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N.L. storm: Community offers sandwiches, coffee to stranded truckers

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A small Newfoundland community came together today to bring sandwiches and coffee to truckers stranded after a storm washed out parts of the island’s main highway this week.

Keith Pearson, the mayor of Placentia, said organizing efforts began Friday night, when people in the town heard that some truckers had been stuck at the nearby ferry terminal for several days without much to eat or drink. By Saturday morning, a crowd of people were going from truck to truck, knocking on doors and offering sandwiches, snacks and cups of coffee or tea.

The team even managed to get a few portable toilets set up for the truckers, and they were offering showers at the local town hall.

“It was a proud day to be mayor,” Pearson said in an interview Saturday.

The mayor of Placentia, N.L., says organizing efforts began Friday night when residents heard that some truckers had been stuck at a nearby ferry terminal for a few days without much to eat or drink.

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Keith Pearson says people from his town sprang into action and by 9 a.m. this morning, there was a full crew at the terminal going from truck to truck to offer sandwiches, snacks and cups of coffee or tea.

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Newfoundland is still mopping up after a storm that began Tuesday dumped about a month’s worth of rain on the southwestern tip of the island in two days. Some areas were soaked by over 190 millimetres between Tuesday and Thursday.

The rushing waters severed the Trans-Canada Highway in four different places, cutting off access to the province’s main ferry terminal in the town of Port aux Basques. The province said Saturday that work on the highway was ongoing. Until that’s finished, several towns in the area will remain separated from the rest of the province, completely inaccessible by road.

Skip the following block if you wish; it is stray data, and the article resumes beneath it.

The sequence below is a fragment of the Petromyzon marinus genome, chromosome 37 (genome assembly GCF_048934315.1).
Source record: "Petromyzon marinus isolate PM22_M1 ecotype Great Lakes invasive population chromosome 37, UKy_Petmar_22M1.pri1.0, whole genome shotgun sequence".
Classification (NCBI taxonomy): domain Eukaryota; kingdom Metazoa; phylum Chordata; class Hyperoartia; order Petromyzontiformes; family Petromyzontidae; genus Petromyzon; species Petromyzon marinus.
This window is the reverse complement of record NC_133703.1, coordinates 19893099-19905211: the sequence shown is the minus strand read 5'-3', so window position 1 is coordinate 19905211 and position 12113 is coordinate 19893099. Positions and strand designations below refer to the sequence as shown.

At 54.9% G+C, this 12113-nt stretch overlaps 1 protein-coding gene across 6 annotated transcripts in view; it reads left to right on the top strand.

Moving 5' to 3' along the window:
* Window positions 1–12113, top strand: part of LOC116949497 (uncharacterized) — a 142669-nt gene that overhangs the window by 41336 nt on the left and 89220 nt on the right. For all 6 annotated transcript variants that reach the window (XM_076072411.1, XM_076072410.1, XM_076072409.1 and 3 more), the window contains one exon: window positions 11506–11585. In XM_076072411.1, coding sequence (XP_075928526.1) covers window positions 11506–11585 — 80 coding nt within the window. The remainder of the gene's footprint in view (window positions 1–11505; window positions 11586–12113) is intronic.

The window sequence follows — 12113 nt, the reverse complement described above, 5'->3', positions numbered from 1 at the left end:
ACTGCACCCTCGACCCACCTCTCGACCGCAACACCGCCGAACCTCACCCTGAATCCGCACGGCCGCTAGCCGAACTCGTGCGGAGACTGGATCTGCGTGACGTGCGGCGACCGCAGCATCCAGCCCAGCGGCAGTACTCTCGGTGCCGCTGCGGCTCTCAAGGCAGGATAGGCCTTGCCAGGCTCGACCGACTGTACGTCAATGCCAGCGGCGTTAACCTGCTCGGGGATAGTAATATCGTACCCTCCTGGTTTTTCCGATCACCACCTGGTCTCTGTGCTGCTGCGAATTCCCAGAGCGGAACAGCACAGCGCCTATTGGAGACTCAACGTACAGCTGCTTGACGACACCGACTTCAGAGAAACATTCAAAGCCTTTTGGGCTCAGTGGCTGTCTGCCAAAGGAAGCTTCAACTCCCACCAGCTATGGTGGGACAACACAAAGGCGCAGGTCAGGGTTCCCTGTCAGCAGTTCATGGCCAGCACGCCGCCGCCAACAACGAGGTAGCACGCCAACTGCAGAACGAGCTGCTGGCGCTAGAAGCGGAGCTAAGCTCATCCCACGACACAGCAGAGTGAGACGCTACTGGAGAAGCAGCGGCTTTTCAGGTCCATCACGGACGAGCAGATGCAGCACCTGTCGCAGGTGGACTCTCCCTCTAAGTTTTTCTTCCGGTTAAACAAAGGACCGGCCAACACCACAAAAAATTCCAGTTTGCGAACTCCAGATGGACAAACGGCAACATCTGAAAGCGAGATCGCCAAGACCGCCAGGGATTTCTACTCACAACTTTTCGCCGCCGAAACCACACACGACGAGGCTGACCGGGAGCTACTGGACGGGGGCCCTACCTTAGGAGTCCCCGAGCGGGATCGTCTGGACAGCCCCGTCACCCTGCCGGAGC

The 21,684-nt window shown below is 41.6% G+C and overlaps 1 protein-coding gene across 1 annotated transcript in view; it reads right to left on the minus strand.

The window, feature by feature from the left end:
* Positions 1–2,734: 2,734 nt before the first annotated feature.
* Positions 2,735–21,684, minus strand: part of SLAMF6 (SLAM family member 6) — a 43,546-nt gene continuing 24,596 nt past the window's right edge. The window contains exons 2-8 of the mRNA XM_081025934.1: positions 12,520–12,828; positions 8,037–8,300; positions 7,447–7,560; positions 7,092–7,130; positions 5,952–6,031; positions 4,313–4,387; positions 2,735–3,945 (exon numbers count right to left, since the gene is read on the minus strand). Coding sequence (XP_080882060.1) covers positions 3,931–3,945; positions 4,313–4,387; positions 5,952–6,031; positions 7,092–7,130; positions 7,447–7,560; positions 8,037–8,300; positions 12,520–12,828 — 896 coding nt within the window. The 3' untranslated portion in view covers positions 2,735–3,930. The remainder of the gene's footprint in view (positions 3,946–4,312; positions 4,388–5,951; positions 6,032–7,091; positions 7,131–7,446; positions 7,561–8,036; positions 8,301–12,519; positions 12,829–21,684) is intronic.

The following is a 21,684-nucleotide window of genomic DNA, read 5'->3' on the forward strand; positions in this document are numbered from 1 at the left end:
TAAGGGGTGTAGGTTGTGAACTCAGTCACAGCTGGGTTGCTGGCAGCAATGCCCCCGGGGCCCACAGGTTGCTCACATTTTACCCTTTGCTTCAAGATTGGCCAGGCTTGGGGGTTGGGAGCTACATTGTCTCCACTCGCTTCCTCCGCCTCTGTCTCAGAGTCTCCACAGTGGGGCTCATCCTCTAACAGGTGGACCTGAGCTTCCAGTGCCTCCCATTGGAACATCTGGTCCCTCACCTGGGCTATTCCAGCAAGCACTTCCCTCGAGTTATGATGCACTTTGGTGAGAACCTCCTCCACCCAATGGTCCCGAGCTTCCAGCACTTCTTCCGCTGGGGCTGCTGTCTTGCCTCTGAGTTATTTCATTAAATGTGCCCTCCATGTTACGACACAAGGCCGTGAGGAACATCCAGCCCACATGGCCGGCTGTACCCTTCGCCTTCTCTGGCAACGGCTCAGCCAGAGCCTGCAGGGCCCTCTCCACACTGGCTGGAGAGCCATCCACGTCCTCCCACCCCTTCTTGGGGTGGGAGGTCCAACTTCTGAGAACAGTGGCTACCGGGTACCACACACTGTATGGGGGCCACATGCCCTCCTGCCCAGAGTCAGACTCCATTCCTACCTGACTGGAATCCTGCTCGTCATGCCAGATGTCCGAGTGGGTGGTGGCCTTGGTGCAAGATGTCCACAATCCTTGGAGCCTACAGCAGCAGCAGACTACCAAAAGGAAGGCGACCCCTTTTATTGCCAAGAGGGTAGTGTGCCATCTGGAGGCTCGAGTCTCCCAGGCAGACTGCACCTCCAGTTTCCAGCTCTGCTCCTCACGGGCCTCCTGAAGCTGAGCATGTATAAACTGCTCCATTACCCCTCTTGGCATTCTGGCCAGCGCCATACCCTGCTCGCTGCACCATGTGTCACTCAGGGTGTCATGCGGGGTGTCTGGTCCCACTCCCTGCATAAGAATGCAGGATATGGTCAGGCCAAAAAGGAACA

In a tweet, Seamus O’Reagan, the Liberal member of Parliament for St. John’s South-Mount Pearl, said 36 members of the Canadian Armed Forces members were en route to Newfoundland with two Griffon helicopters. In the meantime, other helicopters have been on standby for emergencies.

Much of the island’s food and supplies arrive at Port aux Basques ferry terminal, so Marine Atlantic announced Thursday it would open up its seasonal terminal at the Port of Argentia, about 10 kilometres north of Placentia, and 850 kilometres east of Port aux Basques.

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Pearson said the trucks re-routed to Argentia began arriving a few days ago, parking in an ever-growing lineup. He estimated there were about 150 trucks at the terminal Saturday morning, but there was more than enough food for all of them, he said.

Kim Kerrivan was one of the main organizers of Saturday’s efforts. She said she started a Facebook group Friday evening to help coordinate efforts to feed the truckers and she had $1,500 in donations by Saturday morning to pay for groceries.

“We actually stop taking the donations for now because it’s just it’s so overwhelming, there’s so much help and support,” Kerrivan said in an interview Saturday.

She said when she and her team of about 20 people were handing out “goodie bags” full of food, fruit and treats on Saturday morning, there were other people from the town there, too, offering pizzas and other snacks. Several local restaurants, including the Mary Brown’s fried chicken restaurant, were also bringing food down, she said, and as of Saturday evening, there was more on the way.

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With the ferries down completely before the Argentia terminal was opened, and with the route between Argentia and North Sydney, N.S., being much longer than the trip between North Sydney and Port aux Basques, Kerrivan said there’s still quite a backlog of trucks.

“They’re only putting so many trucks onto the boats at a time, and their boats can only go so fast, so some might be still here for another two or three days,” she said. “But there’s more than enough food there to do everybody.”

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